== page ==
A ferrotype, also known as a tintype, melainotype or lettertype, is a wet collodion based image on thin, blackened, iron plate. The dark background gave the resulting image the appearance of a positive. Ferrotype images are laterally reversed, as in a mirror. Ferrotypes were sometimes put into paper or cardboard mounts like daguerrotypes. The process was first described by Adolphe-Alexandre Martin in 1853 but it was first patented in 1856 by Hamilton Smith in America.
Ferrotypes became very popular in the United States during the American Civil War. The technique was also widely used among the street photographers. Ferrotypes remained popular until the 1900s and as late as the 1930s in different parts of the world. It is estimated that nearly a hundred ferrotypes have been preserved in Estonia and 12 of them belong to the collections of the National Archives.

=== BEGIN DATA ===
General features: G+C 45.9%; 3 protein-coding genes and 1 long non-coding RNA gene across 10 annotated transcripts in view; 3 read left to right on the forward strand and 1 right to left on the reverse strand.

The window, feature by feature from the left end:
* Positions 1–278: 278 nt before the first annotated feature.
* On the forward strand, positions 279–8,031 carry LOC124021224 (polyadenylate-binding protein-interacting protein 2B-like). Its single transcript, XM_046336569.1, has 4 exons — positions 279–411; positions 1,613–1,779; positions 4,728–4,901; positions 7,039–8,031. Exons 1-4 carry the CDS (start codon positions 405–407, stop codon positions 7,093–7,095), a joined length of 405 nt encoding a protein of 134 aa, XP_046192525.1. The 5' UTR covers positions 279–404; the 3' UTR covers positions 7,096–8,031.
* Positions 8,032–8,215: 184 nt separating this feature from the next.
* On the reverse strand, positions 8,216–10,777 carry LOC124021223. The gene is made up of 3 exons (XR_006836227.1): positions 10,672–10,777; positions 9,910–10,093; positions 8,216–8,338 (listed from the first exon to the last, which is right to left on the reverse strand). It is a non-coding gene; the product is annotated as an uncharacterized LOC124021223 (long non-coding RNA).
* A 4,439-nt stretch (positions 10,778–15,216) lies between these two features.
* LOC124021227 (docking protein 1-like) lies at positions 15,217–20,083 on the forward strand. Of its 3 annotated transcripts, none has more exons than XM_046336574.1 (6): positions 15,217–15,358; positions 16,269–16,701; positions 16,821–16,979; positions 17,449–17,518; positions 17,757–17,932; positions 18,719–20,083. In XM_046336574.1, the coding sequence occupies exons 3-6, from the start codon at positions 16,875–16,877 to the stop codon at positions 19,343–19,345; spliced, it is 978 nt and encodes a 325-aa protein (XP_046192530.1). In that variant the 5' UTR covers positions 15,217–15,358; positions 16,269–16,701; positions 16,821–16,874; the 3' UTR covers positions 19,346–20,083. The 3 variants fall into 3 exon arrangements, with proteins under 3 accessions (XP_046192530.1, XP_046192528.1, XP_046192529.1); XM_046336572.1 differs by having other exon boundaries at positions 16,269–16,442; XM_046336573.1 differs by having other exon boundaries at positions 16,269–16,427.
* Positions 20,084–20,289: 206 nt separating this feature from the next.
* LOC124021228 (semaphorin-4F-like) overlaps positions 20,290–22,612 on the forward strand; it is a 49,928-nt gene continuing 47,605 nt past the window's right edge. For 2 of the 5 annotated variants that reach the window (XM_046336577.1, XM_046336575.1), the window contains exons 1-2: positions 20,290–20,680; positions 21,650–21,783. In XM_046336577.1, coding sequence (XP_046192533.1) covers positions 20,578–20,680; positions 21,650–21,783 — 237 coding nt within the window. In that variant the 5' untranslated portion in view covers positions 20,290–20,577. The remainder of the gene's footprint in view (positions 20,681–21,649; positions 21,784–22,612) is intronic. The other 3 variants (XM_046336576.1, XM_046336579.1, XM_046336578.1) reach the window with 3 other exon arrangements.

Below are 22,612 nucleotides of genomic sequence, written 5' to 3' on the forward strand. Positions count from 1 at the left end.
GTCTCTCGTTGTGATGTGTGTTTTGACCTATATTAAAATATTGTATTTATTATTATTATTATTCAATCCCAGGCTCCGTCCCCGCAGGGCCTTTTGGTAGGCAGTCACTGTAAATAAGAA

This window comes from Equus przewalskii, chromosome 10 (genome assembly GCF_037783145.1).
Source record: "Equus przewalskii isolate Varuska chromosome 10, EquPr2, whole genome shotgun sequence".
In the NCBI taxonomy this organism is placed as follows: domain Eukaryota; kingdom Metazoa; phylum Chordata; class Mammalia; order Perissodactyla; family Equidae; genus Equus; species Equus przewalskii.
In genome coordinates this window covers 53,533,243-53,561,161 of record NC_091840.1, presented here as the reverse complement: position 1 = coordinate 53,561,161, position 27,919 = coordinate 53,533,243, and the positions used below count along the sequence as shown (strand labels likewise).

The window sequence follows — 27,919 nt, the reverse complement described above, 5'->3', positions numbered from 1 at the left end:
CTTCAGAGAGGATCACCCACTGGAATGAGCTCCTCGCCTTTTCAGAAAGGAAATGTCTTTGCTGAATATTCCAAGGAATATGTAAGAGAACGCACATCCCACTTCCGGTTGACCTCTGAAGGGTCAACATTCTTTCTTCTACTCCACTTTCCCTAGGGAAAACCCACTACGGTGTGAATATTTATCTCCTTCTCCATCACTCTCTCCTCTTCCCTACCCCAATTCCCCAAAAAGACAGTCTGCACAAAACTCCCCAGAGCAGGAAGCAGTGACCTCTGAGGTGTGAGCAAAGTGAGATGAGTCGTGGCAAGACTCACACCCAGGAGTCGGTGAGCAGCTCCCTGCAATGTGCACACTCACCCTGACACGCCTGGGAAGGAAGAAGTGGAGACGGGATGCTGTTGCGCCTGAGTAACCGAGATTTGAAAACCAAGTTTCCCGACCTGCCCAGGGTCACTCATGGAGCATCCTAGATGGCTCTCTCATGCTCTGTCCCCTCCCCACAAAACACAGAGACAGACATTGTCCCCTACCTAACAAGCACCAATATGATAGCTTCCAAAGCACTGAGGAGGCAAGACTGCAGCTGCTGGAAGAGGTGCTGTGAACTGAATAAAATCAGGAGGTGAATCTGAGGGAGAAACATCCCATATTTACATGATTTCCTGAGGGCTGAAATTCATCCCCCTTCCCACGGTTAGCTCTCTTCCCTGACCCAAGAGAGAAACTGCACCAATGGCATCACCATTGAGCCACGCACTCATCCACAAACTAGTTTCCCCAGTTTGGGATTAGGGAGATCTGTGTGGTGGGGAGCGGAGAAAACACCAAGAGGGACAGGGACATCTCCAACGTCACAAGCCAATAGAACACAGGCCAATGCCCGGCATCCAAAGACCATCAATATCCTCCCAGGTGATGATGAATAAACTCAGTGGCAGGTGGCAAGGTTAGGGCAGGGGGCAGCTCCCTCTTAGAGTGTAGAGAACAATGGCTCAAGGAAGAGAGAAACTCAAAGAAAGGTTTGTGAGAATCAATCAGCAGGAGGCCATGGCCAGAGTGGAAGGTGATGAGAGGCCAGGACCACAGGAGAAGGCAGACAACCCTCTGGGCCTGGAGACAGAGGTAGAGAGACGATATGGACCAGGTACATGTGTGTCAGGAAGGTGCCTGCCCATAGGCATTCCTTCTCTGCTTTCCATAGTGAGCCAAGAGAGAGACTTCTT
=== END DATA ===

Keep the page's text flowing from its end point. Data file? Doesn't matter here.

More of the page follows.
This article is focused on the conservation of two ferrotypes. Different damages were observed on these two objects. Sticking of the original mounting paper into the emulsion layer was the main conservation problem in the case of the first ferrotype (ill 1-2). A fragment of the mounting paper was successfully removed by destilled water (ill 3-5) and the image became fully visble (ill 6). On the second object the rust and emulsion layer damage prevailed (ill 8-9). The rust powder was mechanically removed with great caution (ill 10). The iron support was treated with tannic acid and emulsion layer was fixed with Paraloid B-72 (ill 11-12). Both ferrotypes were digitized and mounted using archival quality materials (ill 7, 13).